Mail, junk mail and emails never stop coming. Like most people, you probably put most of this in the circular file or hit the delete button. There are some documents and records that are a must have if you ever need to apply for government programs, such as Medicaid and VA Aid and Attendance. They can be retrieved from banks, or investment firms, or public agencies, both federal and state, but that can have its own set of aggravating problems.
One of our law firm’s elder care coordinators observed the most touching manifestation of the power of love. She accompanied a wife to visit the husband who is permanently in a nursing home due to the severe Alzheimer’s and physical disabilities which confine him to a wheelchair. His memory is so devastated that he cannot remember his wife’s name despite decades of marriage. Upon entering the
facility, they went to his room and the wife called her husband’s name. He turned around and she said, “Hi honey.” His face lit up with joy, his eyes expressing pure love, and responded, “Hi baby.” It was as touching a moment as you can imagine and brought tears to the wife and to our elder care coordinator.
Keeping Your Spouse at Home As married couples age into their later years they are often faced with significant decline in the mental and physical functioning of one of them. The healthy spouse usually goes to extraordinary lengths to give help to the one needing care, sometimes wearing out the healthy spouse.
This is a very brief outline of good things to know if anyone in your family might need long term care. For a typical married couple, it is almost always possible to get help paying for long term care at home, or if absolutely necessary, in a skilled nursing facility. For wartime veterans up to $23,238 per year may be available, and for the surviving spouse of a wartime veteran, up to $14,934 per year may be available.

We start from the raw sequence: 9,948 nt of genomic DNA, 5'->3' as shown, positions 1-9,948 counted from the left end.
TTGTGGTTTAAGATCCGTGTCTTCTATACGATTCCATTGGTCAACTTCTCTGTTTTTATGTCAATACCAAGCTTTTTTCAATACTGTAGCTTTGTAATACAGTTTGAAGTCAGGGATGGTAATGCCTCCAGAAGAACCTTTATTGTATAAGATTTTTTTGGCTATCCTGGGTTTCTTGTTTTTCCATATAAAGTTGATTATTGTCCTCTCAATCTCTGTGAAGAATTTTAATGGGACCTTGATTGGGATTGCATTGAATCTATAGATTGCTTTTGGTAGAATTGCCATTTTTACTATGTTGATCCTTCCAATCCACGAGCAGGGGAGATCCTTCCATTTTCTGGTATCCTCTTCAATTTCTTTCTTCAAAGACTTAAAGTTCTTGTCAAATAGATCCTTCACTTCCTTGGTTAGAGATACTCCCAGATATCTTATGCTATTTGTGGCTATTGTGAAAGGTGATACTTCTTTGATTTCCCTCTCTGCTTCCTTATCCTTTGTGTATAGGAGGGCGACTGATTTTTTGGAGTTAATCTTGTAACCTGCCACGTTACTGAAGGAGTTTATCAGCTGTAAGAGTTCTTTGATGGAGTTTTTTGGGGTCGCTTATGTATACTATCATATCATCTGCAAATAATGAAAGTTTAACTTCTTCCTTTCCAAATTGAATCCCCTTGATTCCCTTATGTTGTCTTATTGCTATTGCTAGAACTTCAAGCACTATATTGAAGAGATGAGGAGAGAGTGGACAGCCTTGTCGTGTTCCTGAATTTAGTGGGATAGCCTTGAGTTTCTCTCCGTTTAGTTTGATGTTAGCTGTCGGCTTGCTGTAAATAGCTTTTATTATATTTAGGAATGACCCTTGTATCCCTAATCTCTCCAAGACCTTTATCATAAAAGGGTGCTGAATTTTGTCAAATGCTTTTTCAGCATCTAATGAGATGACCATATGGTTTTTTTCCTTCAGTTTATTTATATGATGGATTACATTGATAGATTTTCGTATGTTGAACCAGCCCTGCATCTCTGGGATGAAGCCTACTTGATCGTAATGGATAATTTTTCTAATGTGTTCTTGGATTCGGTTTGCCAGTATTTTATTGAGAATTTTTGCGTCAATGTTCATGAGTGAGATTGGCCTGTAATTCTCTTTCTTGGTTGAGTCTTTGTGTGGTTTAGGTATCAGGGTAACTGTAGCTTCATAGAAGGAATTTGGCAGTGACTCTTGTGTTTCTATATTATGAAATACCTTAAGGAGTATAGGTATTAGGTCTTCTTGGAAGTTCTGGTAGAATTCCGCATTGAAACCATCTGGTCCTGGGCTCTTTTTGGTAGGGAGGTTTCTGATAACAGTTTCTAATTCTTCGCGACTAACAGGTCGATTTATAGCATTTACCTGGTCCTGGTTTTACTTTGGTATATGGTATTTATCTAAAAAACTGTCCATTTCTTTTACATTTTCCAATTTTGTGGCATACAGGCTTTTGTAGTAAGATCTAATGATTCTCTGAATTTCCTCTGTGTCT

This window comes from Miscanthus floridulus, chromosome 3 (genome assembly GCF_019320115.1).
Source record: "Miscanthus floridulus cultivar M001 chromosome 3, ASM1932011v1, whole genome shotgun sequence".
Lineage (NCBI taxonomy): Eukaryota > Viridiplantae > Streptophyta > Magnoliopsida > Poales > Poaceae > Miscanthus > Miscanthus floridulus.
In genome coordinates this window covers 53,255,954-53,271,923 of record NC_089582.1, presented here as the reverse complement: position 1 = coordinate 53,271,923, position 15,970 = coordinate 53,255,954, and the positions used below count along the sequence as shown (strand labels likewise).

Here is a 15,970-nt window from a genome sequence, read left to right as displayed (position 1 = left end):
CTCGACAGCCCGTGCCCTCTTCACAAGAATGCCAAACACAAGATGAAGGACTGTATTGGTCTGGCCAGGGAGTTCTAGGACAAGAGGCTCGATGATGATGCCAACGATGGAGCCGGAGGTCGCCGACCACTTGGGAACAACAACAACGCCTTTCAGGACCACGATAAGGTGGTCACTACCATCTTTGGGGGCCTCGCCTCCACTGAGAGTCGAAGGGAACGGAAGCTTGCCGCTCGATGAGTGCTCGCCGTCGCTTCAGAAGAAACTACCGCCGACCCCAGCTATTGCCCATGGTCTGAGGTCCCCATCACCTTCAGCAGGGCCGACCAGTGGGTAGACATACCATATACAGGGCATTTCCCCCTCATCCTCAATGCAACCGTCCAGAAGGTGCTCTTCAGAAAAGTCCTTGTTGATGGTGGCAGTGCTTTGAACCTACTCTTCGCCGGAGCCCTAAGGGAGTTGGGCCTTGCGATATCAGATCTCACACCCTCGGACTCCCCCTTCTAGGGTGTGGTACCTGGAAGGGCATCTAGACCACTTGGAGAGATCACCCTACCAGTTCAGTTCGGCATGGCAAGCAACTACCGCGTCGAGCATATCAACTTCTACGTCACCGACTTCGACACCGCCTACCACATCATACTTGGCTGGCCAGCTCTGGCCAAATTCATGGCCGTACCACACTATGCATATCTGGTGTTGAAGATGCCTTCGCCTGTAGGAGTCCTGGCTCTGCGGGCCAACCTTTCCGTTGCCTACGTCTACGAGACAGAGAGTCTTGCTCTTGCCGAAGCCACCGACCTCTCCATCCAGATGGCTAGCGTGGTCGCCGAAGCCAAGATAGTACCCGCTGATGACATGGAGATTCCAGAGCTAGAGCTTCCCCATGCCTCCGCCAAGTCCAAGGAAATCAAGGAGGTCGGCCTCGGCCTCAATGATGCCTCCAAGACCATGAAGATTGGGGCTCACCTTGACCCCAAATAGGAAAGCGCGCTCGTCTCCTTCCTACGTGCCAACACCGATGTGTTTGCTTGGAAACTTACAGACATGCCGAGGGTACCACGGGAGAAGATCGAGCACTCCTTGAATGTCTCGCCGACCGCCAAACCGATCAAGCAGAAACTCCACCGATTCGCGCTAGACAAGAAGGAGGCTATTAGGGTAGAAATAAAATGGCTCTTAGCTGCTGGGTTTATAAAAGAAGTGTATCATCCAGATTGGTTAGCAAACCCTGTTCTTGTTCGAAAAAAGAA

In 2016 the Connecticut legislature adopted a new law known as the Connecticut Uniform Power of Attorney Act that made significant changes to the power of attorney. The goal was both to improve the old Statutory Power of Attorney Act and give warning to people about powers that can be used for good and for bad. For example, if a family member is given the power to give away your assets, that could be used wisely, or could be used to take away your assets to your detriment to benefit the person who is power of attorney. These powers to change where your assets go during lifetime, or after your death, are known to attorneys as the “hot powers.” In order to give people pause to think before giving such powers, the law requires that the person making the power of attorney put their initials next to each specific authority.
A person who cannot do those things for essential selfcare due to physical or mental deficiencies is what the Public Policy Institute of AARP calls self-neglect. Some of the signs of elder self-neglect are poor personal hygiene, bedsores or skin rashes, untreated injuries or infections, weight loss and dehydration or malnutrition. Still other signs are unpaid bills, unsanitary or unsafe living conditions, poor personal hygiene, lack of food in the home, and improper or dirty clothing..